New York was the pioneer of the Consumer Directed Personal Assistance Program (CDPAP) that delivered stable medical care to the elderly and people with disabilities. These individuals were able to give themselves the personal freedom to manage their own care assistants; people who would make them feel safe and secure in their own homes.
From FreedomCare’s blog posts on CDPAP, the CDPAP has a rich history that started in the late 1970s when people with disabilities weren’t given the proper conditions that would help them thrive in their later years within society. The settings in which they were placed in often faced issues with overcrowding, receiving enough care and attention, and some even suffering from the lack of proper sterilization and sanitation.
Fortunately, in the year of 1977, a group of these individuals were able to take a stand for their health, advocating to lay the groundwork for what would evolve into a protest for better home-attendant services. This protest would be the catalyst for a period of great reform and changes for the elderly and people living with disabilities. These changes in practice would, and still do, change the lives of many individuals today.
For many families, at-home health care is their everything, especially when their families struggle to balance their busy lives with taking care of someone who is aging or living with a disability. In many situations, families aren’t even located close to their families geographically. Lack of proximity can pose as a problem in the distant future, especially with those reaching their older years.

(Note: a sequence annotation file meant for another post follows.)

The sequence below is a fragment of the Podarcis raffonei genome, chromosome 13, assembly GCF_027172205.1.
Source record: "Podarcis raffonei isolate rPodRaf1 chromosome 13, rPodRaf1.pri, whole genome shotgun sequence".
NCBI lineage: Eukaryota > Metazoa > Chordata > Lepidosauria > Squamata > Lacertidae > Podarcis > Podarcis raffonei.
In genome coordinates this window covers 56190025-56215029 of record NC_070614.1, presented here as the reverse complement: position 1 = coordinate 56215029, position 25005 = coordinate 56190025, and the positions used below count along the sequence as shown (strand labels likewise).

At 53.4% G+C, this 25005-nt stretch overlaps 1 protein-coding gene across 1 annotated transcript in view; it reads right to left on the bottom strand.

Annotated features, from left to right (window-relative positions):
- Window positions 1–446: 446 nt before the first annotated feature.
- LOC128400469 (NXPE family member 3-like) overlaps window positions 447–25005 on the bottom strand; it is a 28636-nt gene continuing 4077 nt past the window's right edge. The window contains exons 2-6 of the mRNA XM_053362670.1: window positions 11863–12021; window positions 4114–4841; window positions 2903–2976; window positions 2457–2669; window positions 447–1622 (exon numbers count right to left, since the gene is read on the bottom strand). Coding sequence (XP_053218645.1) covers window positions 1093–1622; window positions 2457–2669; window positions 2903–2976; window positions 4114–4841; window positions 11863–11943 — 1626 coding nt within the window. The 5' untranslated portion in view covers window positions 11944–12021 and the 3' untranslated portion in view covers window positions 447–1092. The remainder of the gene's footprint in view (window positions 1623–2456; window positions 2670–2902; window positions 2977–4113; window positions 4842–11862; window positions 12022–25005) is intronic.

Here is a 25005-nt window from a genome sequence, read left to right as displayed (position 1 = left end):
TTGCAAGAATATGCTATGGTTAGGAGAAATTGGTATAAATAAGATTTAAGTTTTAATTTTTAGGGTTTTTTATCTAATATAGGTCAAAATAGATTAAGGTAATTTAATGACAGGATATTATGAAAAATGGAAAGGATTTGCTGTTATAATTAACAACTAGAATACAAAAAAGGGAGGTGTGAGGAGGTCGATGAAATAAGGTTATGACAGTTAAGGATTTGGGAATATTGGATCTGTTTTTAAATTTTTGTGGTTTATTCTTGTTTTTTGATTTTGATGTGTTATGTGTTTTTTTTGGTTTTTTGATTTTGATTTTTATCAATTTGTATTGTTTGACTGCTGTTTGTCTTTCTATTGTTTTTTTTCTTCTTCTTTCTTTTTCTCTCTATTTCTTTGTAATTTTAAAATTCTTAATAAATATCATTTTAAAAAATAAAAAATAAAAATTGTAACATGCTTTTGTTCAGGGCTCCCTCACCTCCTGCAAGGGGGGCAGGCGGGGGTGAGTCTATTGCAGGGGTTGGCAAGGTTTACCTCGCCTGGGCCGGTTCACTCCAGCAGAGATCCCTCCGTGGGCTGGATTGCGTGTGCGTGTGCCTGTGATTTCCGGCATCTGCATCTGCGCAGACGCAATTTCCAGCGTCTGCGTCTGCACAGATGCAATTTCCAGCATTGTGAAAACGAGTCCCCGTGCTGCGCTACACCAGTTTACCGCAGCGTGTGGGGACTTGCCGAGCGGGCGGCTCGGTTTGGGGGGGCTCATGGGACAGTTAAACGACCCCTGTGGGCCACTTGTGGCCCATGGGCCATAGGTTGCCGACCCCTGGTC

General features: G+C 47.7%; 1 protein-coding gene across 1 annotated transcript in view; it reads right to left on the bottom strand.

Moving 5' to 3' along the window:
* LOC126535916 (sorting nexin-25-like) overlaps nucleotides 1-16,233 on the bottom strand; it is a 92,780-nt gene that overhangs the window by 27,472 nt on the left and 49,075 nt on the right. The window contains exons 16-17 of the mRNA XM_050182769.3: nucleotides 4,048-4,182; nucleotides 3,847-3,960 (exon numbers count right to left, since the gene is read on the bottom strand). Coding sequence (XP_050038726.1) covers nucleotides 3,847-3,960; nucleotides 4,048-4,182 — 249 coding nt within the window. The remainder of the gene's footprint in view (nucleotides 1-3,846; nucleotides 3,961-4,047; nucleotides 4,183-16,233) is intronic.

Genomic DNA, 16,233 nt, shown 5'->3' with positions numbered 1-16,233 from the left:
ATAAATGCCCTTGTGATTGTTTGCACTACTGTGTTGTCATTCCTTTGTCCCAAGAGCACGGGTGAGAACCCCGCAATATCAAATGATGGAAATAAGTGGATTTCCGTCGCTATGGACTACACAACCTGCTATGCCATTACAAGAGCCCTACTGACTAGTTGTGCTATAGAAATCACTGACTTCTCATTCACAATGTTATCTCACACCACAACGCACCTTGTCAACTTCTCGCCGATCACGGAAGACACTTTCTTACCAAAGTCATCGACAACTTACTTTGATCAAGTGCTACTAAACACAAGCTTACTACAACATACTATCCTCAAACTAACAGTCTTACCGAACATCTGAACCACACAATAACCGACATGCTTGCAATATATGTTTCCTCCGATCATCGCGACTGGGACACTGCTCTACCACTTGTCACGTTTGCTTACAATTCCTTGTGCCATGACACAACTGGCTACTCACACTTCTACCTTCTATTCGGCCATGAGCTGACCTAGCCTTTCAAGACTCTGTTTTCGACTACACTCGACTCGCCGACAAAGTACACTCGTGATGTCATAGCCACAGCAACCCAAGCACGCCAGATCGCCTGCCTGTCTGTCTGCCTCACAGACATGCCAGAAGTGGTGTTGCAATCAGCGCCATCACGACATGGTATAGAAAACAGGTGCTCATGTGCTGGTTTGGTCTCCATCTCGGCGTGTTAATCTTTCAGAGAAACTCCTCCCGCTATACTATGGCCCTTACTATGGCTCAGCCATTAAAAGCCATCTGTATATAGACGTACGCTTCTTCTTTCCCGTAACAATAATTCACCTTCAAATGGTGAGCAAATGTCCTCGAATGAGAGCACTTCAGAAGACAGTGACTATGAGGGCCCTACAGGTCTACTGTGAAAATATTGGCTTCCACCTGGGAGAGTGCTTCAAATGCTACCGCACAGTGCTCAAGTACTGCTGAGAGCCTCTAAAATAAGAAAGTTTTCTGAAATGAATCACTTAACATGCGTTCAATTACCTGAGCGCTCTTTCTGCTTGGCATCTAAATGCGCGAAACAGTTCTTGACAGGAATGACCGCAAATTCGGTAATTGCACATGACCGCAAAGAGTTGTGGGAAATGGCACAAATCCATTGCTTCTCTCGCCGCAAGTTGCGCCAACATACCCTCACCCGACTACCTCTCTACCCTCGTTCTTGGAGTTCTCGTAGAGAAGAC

At-home care is an excellent alternative where it actively supports and encourages specialized routines or activities that preserve one’s self esteem and maintain a comfortable quality of life. People should never have to sacrifice dignity alongside their age, especially when aging happens to even the best of us. Everyday living is hard, but with home care support, these activities can naturally assist you in living with a sense of independence. This personal level of care is often routinely and can alleviate any immediate apprehension about taken care of.
Home health aides are trained to become more than just “adult babysitters.” CDPAP is designed to be a partnership; someone who you can depend on and even consider to be a friend. Isolation is a serious issue amongst those who are older. Elderly people often find themselves unable to move or think as clearly as they used to. This decline in self-assurance can trigger the beginning of a path in social decline. Companionship is key when there is someone to laugh, cry, or even share a memory with.
At-home health care can provide solutions for combating loneliness or feelings of isolation. Having a constant social presence or even creating the ability to provide a dependable mode of transportation encourages social behavior.
When one gets sick as a child, their parent is the number one “doctor” who provides the proper medical attention and care needed to help their child recover faster. This same concept is practiced with at-home caregivers. With home health care, elderly patients and people living with disabilities can receive assistance with things, such as managing their medications, right in the comfort of their own home.
Nothing helps someone feel safer and more comfortable than being in familiar surroundings. The sense of normalcy in their lives can also help reduce any unnecessary stress or mind-numbing panic. This poses as an economic benefit as well with less trips being taken to the hospital or preventing any need for nursing home or intensive care options.
Out of respect for the elderly community and for the sake of common decency, the same level of care should be returned to those who gave so much in their youth. Age after all, is just a number, with everyone having their own special part to play in the world.
Twistedmoonss Professional Writer, Graphic Designer, Spanish/English Translator, Jack of all Trades
Twistedmoonss is a professional freelance writer and translator specializing in writing essays, blog posts, articles, and Spanish/English translation.
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